The Amarillo Pioneer

Amarillo's only free online newspaper. Established in 2016, we work to bring you local news that is unbiased and honest.


Editorial: Conflicts Should Have Stopped Prana-TIRZ Issue

Members of the Amarillo City Council are considering approving an issue that should have never even made it to this point.

During Tuesday's City Council meeting, members of the City Council will consider approving a tax increment reinvestment zone reimbursement agreement with two entities controlled by Prana Gp, Prana Development Group. Members of the City Council should not even be considering the agreement, due to conflicts.

Mayor Ginger Nelson, and her husband, Kevin, are business partners with Alan Rhodes and Joe Bob McCartt, in a certain business endeavor. Rhodes and McCartt are both managers of Prana and would directly benefit from the TIRZ agreement. Therefore, Nelson should not vote on the project. If Nelson, votes on the project, it could be a conflict of interest for the mayor.

However, Mayor Nelson is not the only member of the City Council tied to McCartt and Rhodes. Council member Freda Powell accepted a direct contribution from Joe Bob McCartt during the 2017 City Council election and should also be disqualified from voting on the agreement.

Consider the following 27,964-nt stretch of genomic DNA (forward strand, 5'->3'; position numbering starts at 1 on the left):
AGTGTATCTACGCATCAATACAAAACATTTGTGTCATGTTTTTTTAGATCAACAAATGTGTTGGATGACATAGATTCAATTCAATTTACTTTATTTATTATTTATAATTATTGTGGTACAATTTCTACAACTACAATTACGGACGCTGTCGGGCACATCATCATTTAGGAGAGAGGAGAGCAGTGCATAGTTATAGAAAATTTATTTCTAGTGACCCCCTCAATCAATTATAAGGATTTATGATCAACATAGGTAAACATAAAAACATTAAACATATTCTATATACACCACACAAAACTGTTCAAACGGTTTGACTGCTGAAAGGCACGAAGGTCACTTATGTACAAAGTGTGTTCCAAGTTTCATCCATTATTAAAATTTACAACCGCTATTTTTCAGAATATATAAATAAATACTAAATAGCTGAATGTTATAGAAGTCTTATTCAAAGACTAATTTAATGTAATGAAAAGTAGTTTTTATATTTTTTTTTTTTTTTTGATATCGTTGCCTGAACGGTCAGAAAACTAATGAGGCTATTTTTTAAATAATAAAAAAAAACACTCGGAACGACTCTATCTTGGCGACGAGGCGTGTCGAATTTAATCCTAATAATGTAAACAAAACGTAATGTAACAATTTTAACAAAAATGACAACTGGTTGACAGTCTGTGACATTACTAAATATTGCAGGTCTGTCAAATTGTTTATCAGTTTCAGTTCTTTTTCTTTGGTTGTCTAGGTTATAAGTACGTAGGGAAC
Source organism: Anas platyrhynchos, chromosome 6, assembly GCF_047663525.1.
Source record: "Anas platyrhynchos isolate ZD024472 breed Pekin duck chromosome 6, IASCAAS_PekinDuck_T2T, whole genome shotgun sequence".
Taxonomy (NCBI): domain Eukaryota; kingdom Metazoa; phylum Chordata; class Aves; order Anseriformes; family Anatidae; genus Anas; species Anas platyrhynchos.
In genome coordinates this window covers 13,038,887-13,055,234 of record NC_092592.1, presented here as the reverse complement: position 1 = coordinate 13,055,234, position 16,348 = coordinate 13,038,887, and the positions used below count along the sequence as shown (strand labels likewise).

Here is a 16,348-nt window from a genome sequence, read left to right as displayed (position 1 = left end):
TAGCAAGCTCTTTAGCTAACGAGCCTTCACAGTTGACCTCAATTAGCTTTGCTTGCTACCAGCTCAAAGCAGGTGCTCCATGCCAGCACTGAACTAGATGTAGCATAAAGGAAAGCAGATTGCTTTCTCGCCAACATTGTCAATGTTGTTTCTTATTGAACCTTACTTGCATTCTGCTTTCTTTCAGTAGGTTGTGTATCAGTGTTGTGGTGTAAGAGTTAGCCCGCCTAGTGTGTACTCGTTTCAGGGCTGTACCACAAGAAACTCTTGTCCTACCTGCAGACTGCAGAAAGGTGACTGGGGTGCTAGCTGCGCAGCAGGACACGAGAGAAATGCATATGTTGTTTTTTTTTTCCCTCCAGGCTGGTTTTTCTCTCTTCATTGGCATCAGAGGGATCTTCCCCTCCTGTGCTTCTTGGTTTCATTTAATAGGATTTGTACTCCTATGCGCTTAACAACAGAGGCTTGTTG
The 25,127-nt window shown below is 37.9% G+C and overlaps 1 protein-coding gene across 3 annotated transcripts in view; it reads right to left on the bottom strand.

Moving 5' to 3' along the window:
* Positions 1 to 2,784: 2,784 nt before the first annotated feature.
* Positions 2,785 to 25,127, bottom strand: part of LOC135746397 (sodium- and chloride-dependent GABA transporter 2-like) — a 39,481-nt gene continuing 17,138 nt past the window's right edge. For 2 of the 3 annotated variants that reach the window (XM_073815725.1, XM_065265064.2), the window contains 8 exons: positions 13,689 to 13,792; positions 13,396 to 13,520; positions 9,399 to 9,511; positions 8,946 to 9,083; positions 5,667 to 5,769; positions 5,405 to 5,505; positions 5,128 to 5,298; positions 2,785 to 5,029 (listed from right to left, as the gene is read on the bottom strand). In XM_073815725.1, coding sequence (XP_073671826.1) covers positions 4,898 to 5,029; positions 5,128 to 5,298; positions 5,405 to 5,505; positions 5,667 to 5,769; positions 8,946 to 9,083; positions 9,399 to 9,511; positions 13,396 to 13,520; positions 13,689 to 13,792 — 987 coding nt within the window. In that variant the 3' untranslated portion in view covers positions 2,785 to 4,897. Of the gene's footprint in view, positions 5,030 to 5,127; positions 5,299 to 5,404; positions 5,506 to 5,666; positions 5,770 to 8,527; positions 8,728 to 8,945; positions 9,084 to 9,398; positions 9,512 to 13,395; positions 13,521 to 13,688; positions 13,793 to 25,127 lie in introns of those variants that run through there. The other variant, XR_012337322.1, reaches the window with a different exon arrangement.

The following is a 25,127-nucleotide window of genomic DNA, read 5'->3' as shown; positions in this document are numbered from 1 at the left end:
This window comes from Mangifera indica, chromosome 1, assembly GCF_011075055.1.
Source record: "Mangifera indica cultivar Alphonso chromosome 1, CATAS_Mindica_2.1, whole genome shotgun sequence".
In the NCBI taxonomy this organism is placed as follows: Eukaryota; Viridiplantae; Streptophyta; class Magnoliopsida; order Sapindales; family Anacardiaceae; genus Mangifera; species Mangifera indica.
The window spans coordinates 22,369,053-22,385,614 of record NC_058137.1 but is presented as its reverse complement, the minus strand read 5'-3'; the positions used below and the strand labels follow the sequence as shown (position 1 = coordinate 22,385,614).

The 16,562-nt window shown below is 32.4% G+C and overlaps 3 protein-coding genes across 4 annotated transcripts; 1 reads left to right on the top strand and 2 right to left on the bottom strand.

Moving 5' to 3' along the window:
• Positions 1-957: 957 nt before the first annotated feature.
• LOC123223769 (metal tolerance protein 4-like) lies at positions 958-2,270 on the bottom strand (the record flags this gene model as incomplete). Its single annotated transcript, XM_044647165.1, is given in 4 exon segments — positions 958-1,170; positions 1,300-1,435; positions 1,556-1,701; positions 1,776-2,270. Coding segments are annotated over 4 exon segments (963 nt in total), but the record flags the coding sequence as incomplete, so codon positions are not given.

All five members of the City Council were also supported by Amarillo Matters, a political action committee involved in the 2017 election. The committee spent generously to elect the five members of the Council and ran advertisements in the mail supporting the five members of the Council and maligning the opponents of four candidates.

McCartt's company, McCartt & Associates, gave money to Amarillo Matters. Alan Rhodes and his wife also personally gave money to Amarillo Matters.

Because all five members of the City Council benefited from Rhodes' and McCartt's spending, no member of the City Council should vote on the issue. While the ties to Amarillo Matters may not be direct between Rhodes, McCartt, and the members of the Council, it should definitely raise ethical concerns.

Council members should not approve, or even consider, the agreement. Council members should do the right thing and step away from the agreement before it sets a dangerous precedent for the future.

-Thomas Warren III, Editor-In-Chief

Photos by KFDA, Twitter

Photos by KFDA, Twitter

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